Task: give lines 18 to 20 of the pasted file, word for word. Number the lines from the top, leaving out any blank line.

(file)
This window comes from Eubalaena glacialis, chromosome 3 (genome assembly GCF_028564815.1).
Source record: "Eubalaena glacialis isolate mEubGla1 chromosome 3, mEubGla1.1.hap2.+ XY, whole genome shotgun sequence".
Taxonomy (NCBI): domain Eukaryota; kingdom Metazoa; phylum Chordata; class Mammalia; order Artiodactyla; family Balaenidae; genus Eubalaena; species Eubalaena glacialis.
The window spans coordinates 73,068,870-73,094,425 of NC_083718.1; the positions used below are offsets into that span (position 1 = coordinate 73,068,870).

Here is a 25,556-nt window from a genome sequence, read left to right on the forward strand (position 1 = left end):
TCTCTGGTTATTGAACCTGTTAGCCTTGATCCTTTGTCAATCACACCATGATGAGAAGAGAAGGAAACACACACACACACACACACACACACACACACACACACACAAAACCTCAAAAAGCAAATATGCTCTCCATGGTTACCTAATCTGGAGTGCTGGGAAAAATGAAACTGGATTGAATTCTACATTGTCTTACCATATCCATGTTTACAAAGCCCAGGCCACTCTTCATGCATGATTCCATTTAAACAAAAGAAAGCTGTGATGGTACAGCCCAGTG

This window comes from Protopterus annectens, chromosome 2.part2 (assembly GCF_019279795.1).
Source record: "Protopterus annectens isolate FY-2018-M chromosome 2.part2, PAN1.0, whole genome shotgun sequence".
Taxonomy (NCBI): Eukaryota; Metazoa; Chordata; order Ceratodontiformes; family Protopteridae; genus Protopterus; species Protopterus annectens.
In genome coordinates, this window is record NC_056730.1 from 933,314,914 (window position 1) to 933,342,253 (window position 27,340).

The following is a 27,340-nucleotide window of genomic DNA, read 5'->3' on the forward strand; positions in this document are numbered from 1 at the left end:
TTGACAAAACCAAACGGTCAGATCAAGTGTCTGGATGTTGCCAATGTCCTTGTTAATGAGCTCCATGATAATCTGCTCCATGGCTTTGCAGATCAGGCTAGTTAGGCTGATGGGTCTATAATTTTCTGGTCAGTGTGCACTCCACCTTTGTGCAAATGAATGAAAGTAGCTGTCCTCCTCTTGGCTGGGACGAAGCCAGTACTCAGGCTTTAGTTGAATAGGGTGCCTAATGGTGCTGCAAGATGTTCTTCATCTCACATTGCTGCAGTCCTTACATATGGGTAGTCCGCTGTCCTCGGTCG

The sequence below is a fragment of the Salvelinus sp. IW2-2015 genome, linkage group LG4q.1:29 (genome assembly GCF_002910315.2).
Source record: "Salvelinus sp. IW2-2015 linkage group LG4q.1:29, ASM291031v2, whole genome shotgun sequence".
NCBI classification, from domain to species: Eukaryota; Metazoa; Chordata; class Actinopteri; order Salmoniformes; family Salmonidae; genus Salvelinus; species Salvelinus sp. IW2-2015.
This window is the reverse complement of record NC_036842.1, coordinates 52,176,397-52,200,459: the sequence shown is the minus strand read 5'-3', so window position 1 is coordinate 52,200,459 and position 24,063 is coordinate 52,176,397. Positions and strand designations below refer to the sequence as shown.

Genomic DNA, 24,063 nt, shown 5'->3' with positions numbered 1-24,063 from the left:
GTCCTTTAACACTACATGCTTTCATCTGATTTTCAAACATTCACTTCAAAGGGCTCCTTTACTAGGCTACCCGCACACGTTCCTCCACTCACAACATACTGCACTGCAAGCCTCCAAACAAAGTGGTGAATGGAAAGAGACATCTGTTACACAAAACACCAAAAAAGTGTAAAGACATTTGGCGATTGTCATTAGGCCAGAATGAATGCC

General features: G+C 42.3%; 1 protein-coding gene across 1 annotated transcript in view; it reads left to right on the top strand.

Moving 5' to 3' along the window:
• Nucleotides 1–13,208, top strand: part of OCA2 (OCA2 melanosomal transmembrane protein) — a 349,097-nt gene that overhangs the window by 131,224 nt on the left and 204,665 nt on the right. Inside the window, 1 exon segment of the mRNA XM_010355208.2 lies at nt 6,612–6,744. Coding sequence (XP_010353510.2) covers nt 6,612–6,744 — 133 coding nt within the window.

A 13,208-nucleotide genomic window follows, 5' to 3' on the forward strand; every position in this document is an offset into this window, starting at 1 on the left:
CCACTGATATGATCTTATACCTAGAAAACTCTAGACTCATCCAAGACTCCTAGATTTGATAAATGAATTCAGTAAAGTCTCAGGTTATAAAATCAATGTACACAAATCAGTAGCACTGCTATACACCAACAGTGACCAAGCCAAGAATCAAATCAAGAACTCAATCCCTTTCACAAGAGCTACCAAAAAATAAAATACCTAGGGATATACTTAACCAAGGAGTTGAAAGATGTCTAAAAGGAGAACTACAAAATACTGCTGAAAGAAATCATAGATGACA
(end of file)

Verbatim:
GTCCTTTAACACTACATGCTTTCATCTGATTTTCAAACATTCACTTCAAAGGGCTCCTTTACTAGGCTACCCGCACACGTTCCTCCACTCACAACATACTGCACTGCAAGCCTCCAAACAAAGTGGTGAATGGAAAGAGACATCTGTTACACAAAACACCAAAAAAGTGTAAAGACATTTGGCGATTGTCATTAGGCCAGAATGAATGCC

General features: G+C 42.3%; 1 protein-coding gene across 1 annotated transcript in view; it reads left to right on the top strand.

Moving 5' to 3' along the window: